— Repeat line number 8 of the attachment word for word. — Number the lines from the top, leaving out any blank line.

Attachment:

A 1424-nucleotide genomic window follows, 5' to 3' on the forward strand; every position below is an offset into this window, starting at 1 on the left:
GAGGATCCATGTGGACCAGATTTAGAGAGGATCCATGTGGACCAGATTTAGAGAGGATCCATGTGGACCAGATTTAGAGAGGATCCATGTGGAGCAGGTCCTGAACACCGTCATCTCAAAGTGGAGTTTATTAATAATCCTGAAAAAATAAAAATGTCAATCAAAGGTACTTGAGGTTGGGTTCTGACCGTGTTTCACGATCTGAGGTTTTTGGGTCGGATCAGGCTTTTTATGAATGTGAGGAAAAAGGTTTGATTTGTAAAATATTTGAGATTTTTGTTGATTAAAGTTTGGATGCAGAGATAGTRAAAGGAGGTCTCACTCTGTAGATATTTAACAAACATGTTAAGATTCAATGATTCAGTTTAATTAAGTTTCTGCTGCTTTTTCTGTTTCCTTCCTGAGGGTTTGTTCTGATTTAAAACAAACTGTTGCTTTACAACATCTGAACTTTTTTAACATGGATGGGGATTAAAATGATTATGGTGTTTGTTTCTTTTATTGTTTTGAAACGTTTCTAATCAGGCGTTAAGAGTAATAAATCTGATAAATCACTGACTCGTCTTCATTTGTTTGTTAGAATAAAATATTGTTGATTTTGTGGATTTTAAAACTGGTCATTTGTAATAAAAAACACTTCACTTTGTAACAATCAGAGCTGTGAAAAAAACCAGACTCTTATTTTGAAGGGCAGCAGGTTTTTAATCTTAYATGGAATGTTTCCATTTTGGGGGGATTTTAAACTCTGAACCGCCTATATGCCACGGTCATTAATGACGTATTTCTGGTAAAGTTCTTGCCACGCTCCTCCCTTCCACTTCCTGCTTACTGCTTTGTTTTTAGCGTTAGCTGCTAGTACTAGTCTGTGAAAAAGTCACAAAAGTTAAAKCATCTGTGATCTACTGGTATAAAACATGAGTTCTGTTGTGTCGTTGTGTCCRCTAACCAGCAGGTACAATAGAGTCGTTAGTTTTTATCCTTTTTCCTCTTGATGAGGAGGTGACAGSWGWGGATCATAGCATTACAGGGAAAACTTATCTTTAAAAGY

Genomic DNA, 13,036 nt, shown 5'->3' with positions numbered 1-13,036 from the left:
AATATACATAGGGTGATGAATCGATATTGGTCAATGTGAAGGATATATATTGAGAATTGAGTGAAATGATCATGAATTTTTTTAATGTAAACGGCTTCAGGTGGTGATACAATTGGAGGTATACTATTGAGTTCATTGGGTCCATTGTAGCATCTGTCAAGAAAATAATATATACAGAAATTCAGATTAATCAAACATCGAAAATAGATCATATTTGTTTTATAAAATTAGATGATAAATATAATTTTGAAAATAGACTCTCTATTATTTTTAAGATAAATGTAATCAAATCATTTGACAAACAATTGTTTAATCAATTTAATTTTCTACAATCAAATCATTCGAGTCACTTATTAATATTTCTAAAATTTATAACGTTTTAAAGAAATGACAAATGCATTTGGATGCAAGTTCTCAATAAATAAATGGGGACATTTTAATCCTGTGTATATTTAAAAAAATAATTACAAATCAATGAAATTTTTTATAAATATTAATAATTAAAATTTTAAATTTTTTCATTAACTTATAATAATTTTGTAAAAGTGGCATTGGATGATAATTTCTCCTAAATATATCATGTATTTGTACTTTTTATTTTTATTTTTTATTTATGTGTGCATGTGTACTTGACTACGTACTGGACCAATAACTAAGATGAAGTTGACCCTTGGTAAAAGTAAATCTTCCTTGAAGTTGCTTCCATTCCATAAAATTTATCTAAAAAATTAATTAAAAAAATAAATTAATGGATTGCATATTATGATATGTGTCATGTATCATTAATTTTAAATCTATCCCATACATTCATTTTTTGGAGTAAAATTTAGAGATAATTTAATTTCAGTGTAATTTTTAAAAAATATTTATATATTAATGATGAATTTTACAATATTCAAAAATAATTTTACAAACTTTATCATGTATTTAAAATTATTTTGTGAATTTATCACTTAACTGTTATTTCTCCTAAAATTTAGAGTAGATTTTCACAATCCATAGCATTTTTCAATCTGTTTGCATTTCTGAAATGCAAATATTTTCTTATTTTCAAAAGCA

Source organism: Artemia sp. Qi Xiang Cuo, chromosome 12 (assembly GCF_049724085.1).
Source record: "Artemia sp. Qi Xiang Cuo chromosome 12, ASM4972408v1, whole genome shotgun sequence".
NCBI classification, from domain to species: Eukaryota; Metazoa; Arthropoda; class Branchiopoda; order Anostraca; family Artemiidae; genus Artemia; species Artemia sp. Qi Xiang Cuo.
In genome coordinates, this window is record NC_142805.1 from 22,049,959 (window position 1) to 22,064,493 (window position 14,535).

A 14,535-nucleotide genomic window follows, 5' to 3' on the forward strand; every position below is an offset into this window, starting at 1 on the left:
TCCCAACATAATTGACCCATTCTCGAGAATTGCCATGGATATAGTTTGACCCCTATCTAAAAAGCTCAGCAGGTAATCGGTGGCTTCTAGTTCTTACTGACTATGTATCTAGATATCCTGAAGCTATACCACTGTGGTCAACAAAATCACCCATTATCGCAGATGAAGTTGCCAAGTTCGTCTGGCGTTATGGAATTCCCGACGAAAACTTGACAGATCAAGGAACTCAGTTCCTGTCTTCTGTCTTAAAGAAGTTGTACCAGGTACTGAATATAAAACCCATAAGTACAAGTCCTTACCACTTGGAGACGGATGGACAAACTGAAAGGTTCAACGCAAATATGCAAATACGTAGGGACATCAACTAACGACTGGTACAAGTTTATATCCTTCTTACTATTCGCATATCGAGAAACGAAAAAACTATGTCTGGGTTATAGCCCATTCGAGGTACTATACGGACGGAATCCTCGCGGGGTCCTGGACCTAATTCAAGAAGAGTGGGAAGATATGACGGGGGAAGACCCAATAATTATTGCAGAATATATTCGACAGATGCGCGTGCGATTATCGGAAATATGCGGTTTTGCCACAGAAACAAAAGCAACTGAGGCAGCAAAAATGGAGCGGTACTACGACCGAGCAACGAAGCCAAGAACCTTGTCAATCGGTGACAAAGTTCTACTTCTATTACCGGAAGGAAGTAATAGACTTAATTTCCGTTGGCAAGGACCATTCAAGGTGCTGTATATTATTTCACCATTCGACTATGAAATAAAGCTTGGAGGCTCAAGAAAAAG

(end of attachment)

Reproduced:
In genome coordinates, this window is record NC_142805.1 from 22,049,959 (window position 1) to 22,064,493 (window position 14,535).